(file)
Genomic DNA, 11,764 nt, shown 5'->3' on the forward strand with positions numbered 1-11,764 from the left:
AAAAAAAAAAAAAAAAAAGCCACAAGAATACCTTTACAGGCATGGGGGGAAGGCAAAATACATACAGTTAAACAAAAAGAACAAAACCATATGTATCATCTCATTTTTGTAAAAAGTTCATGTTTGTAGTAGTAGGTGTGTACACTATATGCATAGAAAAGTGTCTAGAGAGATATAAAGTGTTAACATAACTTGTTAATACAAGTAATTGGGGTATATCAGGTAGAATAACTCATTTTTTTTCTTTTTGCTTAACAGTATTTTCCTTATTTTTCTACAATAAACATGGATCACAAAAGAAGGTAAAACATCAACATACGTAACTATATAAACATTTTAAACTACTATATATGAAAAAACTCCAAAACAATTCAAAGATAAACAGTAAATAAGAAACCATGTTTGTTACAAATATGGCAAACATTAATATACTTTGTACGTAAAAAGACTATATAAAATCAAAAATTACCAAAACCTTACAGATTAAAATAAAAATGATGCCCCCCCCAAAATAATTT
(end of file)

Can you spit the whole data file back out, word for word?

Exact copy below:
Genomic DNA, 11,764 nt, shown 5'->3' on the forward strand with positions numbered 1-11,764 from the left:
AAAAAAAAAAAAAAAAAAGCCACAAGAATACCTTTACAGGCATGGGGGGAAGGCAAAATACATACAGTTAAACAAAAAGAACAAAACCATATGTATCATCTCATTTTTGTAAAAAGTTCATGTTTGTAGTAGTAGGTGTGTACACTATATGCATAGAAAAGTGTCTAGAGAGATATAAAGTGTTAACATAACTTGTTAATACAAGTAATTGGGGTATATCAGGTAGAATAACTCATTTTTTTTCTTTTTGCTTAACAGTATTTTCCTTATTTTTCTACAATAAACATGGATCACAAAAGAAGGTAAAACATCAACATACGTAACTATATAAACATTTTAAACTACTATATATGAAAAAACTCCAAAACAATTCAAAGATAAACAGTAAATAAGAAACCATGTTTGTTACAAATATGGCAAACATTAATATACTTTGTACGTAAAAAGACTATATAAAATCAAAAATTACCAAAACCTTACAGATTAAAATAAAAATGATGCCCCCCCCAAAATAATTT